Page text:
rtc_time        : 20:27:18
rtc_date        : 2013-02-24
alrm_time       : 00:00:00
alrm_date       : 1970-01-01
alarm_IRQ       : no
alrm_pending    : no
update IRQ enabled      : no
periodic IRQ enabled    : no
periodic IRQ frequency  : 1
max user IRQ frequency  : 64
24hr            : yes


okay.. i see now ..the ds1307 is not counting...

Code: Select all
pi@raspberrypi ~ $ cat /sys/class/rtc/rtc0/time
22:24:27
pi@raspberrypi ~ $ echo wait 5 sec
wait 5 sec
pi@raspberrypi ~ $ cat /sys/class/rtc/rtc0/time
22:24:27
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by mpl » Mon Mar 04, 2013 8:54 pm
have found tihs on the datasheet(ds1307)

Bit 7 of Register 0 is the clock halt
(CH) bit. When this bit is set to 1, the oscillator is disabled. When cleared to 0, the oscillator is enabled


but i dont know how to set this bit... im a i2c beginner can someone help me plz?

sudo i2cset -y 1 0x68........... ?
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Joined: Sun Aug 12, 2012 6:14 pm
by Hi-Z » Mon Mar 04, 2013 10:59 pm
Funny, I don't remember ever having to set that bit when I first got my device ... even found the reference in the datasheet and it didn't ring a bell.

I can't give you a direct answer but I will save your hours of possible frustration :D
No matter what command you send to talk to the RTC, it will fail ... [enter frustration mode]
Why?
The system has taken over control of the RTC (and being a bully, he/she/it doesn't want to share)
How do you know?
I read the documentation for i2cdetect. "UU". Probing was skipped, because this address is currently in use by a driver. ... Hmmmm, better check your previous post
You mean the act of enabling the real time clock disabled my access to it?
No to check the time ... but yes for everything else
Auuuggghhhhhhh!
It is rather ironic that enabling it actually disables it
So what can I do?
I thought it was obvious ... don't let the system take control of the RTC
And how do I do that? Stand tall in the middle of a bridge like Gandalf and command 'NONE SHALL PASS'
Pretty much like that
Waaaaa? Huh? What the heck are you talking about?
If you remember, he took out the bridge ... that's what we want to do
I get it now. Take out the bridge, so the bully can't get across and take over the system.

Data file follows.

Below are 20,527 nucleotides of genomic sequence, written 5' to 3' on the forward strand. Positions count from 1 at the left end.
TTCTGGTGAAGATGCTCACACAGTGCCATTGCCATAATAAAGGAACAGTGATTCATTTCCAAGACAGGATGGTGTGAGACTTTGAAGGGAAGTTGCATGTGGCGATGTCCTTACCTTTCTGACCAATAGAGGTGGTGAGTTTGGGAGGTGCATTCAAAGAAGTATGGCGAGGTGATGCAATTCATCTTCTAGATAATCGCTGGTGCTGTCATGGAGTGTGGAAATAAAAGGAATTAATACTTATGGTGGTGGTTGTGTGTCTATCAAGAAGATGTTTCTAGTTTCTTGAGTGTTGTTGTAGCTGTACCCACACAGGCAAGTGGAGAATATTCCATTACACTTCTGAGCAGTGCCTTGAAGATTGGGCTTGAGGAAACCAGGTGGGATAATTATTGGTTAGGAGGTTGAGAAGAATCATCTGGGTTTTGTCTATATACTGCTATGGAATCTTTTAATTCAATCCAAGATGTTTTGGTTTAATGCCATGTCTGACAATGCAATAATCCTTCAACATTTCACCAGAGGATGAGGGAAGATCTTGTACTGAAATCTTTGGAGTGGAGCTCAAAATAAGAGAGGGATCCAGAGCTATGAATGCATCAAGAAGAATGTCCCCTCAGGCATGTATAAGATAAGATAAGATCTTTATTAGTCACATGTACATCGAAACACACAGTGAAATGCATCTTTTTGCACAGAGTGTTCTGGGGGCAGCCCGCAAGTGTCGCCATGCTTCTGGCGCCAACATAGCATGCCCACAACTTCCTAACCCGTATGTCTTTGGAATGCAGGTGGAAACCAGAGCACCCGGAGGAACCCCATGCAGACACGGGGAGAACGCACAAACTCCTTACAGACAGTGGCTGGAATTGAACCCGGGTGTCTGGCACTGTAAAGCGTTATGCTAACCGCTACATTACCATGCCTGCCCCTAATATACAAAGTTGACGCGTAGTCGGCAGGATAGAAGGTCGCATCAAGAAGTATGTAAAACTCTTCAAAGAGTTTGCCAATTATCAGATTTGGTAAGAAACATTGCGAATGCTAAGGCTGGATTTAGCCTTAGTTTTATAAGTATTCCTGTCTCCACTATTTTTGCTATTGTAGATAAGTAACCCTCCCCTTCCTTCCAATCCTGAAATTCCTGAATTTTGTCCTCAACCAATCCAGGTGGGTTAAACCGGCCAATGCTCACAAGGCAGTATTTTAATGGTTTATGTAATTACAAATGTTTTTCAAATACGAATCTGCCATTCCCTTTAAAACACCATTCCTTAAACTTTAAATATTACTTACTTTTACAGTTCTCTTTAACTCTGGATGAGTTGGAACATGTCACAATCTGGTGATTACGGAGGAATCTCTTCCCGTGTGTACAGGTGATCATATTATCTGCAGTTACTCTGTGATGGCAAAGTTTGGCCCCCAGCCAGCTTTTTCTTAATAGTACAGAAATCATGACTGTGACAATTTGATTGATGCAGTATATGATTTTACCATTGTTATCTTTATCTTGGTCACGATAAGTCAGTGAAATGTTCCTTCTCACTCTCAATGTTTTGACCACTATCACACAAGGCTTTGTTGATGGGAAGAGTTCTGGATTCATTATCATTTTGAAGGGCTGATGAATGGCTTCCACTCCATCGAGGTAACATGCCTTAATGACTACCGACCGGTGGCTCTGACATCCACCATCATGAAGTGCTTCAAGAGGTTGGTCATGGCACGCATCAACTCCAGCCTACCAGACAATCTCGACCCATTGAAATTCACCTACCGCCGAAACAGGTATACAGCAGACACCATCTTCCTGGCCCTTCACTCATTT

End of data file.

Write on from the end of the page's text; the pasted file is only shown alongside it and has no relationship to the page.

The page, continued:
You're a quick learner
Alright so what's the bridge?
The SCL is your bridge. By disconnecting it during boot the system can't talk to the RTC and take it over.
And by disconnecting it, I can't talk to it either ... what's the use of that?
Well, once the system is finished booting, we can reconnect it and the device will appear as 0x68 instead of UU
And now it won't fail if I try to talk to it?
More like ... it took out its ear plugs and is ready to listen
Thanks for the help, now I can play with i2cset
I guess you could have disabled the RTC system access in software as well ... but if your system is breadboarded, the hardware method is easier.

{exit split personality mode}
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by Galaxynik » Fri Aug 23, 2013 8:26 am
playing with the hardware seems a bit drastic lol
I get the UU in device 0x68 when hwclock is working but
Code: Select all
echo 0x68 > /sys/class/i2c-adapter/i2c-1/delete_device


reverts it to 68 and allows i2c-tools to access it ......
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by Hi-Z » Sat Aug 24, 2013 1:00 pm
Playing with the hardware only seems drastic when you already have an alternate solution. In this case, playing with the hardware helped to isolate the root cause ... I'm really surprised it took 5 months before someone figured out how to do the same in software.

Anyways, nice find and a good share.

So does the following code re-enable the clock for use? Or do we need to reboot/re-initialize the entire sequence? I'm in the process of moving so my Pi is packed up at the moment
Code: Select all
echo ds1307 0x68 > /sys/class/i2c-adapter/i2c-1/new_device